Roachie Chief Commissioner

Location: Kadina SA (formerly NSW)
Just on a slightly off-topic matter......

Could I ask the general concensus amongst the readers about tip-cleaning methods?

Until recently I had always used a wet/damp sponge (and I see that the Weller station is provided with such a sponge on it's stand).

However, 6 months or so ago, I bought a ball of "brass wool" (for want of a better term), which I now use with great success for cleaning the tip of my irons.

Thoughts from the experts would be appreciated....

Note to Mod/s, sorry if this seen as hi-jacking the thread.....if so, please feel free to delete this post or ask me to do so.

Roachie
  Aaron The Ghost of George Stephenson

Location: University of Adelaide SA
Brass wool always, damp sponge never. Why waste heat energy quenching the tip in moisture...
  VRfan Moderator

Location: In front of my computer :-p
My weller iron came with brass wool and that was about 2 years ago, but the box had a sponge pictured on it. I suspect they've upgraded their stands without updating the product catalog images.
  yogibarnes Locomotive Fireman

A Jaycar variable temperature iron and brass wool.  It works well for me.  The high capital cost of the iron has been recouped in high speed temp start up and alterations (white metal, brass, back to white metal etc) and precision temp setting.
  Roachie Chief Commissioner

Location: Kadina SA (formerly NSW)
Okay....it's confession time!!! (hangs head in shame.....)

About 6 months ago I decided I could use a soldering station, as I was going to start getting a bit more ambitious with my decoder installs (by fitting LED headlights and resistors etc)....Yes, that may not be what some blokes call ambitious, but for me it was/is.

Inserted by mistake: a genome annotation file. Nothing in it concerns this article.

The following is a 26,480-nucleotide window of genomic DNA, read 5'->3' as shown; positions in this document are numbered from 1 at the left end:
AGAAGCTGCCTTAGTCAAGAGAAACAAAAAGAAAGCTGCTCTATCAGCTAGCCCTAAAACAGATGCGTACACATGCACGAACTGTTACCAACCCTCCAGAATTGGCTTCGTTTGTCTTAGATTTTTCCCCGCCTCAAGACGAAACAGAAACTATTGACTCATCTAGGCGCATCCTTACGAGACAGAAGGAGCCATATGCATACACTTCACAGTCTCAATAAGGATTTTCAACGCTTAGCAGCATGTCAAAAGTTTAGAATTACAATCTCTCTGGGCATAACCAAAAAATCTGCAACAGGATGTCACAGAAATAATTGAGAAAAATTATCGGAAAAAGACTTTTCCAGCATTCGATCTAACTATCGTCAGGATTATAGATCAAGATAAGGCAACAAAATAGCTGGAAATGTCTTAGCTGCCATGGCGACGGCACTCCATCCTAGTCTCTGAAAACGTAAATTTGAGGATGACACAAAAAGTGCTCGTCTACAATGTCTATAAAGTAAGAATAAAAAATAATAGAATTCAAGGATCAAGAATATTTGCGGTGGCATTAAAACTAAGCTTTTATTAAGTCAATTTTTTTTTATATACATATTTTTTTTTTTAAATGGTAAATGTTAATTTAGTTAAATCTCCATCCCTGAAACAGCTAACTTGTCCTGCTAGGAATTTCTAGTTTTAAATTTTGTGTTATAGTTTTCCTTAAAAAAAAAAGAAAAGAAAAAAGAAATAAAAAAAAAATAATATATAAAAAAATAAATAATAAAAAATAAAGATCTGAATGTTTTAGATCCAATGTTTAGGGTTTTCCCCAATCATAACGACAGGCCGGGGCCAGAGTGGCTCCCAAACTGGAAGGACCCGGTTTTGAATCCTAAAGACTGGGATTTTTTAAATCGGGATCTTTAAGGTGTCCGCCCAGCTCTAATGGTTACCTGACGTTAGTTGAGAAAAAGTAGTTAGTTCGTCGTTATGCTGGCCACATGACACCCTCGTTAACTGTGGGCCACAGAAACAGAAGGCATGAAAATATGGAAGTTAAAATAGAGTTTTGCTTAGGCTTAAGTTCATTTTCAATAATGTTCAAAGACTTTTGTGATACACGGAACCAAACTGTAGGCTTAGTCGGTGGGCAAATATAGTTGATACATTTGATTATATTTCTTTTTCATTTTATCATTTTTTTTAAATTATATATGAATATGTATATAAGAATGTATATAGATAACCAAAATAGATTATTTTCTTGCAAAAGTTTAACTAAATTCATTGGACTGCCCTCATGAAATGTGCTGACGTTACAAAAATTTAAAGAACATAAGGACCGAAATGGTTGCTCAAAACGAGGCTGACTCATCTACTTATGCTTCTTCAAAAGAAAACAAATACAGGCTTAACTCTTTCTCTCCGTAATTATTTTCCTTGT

Like the original poster of this thread, I couldn't see the need for anything too expensive. I do most of my purchasing on ebay, and soon found one of these:

http://www.ebay.com.au/itm/New-SOLDERING-IRON-STATION-937D-with-Iron-Handles-/160819802473?pt=AU_B_I_Electrical_Test_Equipment&hash=item25719b7169&_uhb=1#ht_4893wt_932

BEAUTY I thought.

I soon had the said station in my hands and it worked really well.....for about a month (or about 4 uses given my limited use pattern).

Not wanting to get involved with protracted warranty claims etc, I soon had the casing off and had a bit of a fiddle with my multi meter. I decided (rightly or wrongly) that the transformer was suspect.

Hmmm, what to do??

I gutted the station, only retaining the box and the facia with the 5 pin socket that the cable-to-pencil plugged in to.

I soldered a length of twin core cable to 2 of the pins on the back of the 5-pin socket. This twin core cable (about 3m long) was what was left of a 12 volt flouro camping light that had died. It has a cigi plug on the other end.

So, I now have myself a perfectly suitable (non-temperature-controlled) 12 volt soldering iron.

I've just been out in the shed using it to solder-up some LED automotive-style lamps to light-up a couple of dark spots on my layout.

I am now also considering my options for a decent soldering station....Hakko might get the guernsey this time.

Roachie

PS: I've kept the transformer with all wires snipped off....it makes a good weight for holding stuff while glue dries and other similar jobs that need some weight added etc.
  Aaron The Ghost of George Stephenson